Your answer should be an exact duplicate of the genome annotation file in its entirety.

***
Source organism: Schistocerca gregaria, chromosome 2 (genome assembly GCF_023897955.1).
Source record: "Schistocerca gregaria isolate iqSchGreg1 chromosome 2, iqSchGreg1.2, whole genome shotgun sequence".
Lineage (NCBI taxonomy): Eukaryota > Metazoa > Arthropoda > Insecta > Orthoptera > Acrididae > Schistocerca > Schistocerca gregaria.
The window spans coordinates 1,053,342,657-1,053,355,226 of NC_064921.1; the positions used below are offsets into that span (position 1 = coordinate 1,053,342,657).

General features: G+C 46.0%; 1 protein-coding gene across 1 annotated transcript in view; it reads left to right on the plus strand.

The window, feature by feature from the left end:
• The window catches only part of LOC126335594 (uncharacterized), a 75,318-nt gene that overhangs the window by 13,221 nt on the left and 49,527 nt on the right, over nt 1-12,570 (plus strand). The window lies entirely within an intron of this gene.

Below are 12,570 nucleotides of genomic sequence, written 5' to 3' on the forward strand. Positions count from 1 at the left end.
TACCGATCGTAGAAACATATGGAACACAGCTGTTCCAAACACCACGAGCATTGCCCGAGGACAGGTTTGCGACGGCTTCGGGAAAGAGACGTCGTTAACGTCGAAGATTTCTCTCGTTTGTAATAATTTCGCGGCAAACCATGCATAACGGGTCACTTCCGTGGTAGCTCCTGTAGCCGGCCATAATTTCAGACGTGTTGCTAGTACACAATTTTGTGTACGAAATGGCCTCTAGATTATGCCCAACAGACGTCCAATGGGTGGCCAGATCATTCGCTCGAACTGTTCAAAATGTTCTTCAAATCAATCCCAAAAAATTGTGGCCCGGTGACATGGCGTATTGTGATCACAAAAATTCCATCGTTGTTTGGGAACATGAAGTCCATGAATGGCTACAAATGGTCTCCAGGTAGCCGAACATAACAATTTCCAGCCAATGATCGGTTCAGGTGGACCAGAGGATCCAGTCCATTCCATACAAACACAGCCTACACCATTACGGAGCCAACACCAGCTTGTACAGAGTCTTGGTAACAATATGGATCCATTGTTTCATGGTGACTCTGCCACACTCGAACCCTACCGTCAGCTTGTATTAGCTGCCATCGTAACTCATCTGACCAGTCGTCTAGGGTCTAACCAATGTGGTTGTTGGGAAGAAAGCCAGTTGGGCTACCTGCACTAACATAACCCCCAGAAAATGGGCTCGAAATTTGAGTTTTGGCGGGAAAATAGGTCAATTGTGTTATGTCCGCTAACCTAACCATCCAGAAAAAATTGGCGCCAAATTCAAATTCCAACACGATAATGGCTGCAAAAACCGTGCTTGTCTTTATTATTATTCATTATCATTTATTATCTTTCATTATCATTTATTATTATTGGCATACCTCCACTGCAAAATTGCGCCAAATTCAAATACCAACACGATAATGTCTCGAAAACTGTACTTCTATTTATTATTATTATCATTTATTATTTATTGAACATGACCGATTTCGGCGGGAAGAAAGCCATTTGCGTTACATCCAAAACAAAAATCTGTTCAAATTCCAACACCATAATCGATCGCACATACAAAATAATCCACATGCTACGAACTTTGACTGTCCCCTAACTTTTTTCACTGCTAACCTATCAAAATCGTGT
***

Source organism: Schistocerca gregaria, chromosome 2 (genome assembly GCF_023897955.1).
Source record: "Schistocerca gregaria isolate iqSchGreg1 chromosome 2, iqSchGreg1.2, whole genome shotgun sequence".
Lineage (NCBI taxonomy): Eukaryota > Metazoa > Arthropoda > Insecta > Orthoptera > Acrididae > Schistocerca > Schistocerca gregaria.
The window spans coordinates 1,053,342,657-1,053,355,226 of NC_064921.1; the positions used below are offsets into that span (position 1 = coordinate 1,053,342,657).

General features: G+C 46.0%; 1 protein-coding gene across 1 annotated transcript in view; it reads left to right on the plus strand.

The window, feature by feature from the left end:
• The window catches only part of LOC126335594 (uncharacterized), a 75,318-nt gene that overhangs the window by 13,221 nt on the left and 49,527 nt on the right, over nt 1-12,570 (plus strand). The window lies entirely within an intron of this gene.

Below are 12,570 nucleotides of genomic sequence, written 5' to 3' on the forward strand. Positions count from 1 at the left end.
TACCGATCGTAGAAACATATGGAACACAGCTGTTCCAAACACCACGAGCATTGCCCGAGGACAGGTTTGCGACGGCTTCGGGAAAGAGACGTCGTTAACGTCGAAGATTTCTCTCGTTTGTAATAATTTCGCGGCAAACCATGCATAACGGGTCACTTCCGTGGTAGCTCCTGTAGCCGGCCATAATTTCAGACGTGTTGCTAGTACACAATTTTGTGTACGAAATGGCCTCTAGATTATGCCCAACAGACGTCCAATGGGTGGCCAGATCATTCGCTCGAACTGTTCAAAATGTTCTTCAAATCAATCCCAAAAAATTGTGGCCCGGTGACATGGCGTATTGTGATCACAAAAATTCCATCGTTGTTTGGGAACATGAAGTCCATGAATGGCTACAAATGGTCTCCAGGTAGCCGAACATAACAATTTCCAGCCAATGATCGGTTCAGGTGGACCAGAGGATCCAGTCCATTCCATACAAACACAGCCTACACCATTACGGAGCCAACACCAGCTTGTACAGAGTCTTGGTAACAATATGGATCCATTGTTTCATGGTGACTCTGCCACACTCGAACCCTACCGTCAGCTTGTATTAGCTGCCATCGTAACTCATCTGACCAGTCGTCTAGGGTCTAACCAATGTGGTTGTTGGGAAGAAAGCCAGTTGGGCTACCTGCACTAACATAACCCCCAGAAAATGGGCTCGAAATTTGAGTTTTGGCGGGAAAATAGGTCAATTGTGTTATGTCCGCTAACCTAACCATCCAGAAAAAATTGGCGCCAAATTCAAATTCCAACACGATAATGGCTGCAAAAACCGTGCTTGTCTTTATTATTATTCATTATCATTTATTATCTTTCATTATCATTTATTATTATTGGCATACCTCCACTGCAAAATTGCGCCAAATTCAAATACCAACACGATAATGTCTCGAAAACTGTACTTCTATTTATTATTATTATCATTTATTATTTATTGAACATGACCGATTTCGGCGGGAAGAAAGCCATTTGCGTTACATCCAAAACAAAAATCTGTTCAAATTCCAACACCATAATCGATCGCACATACAAAATAATCCACATGCTACGAACTTTGACTGTCCCCTAACTTTTTTCACTGCTAACCTATCAAAATCGTGT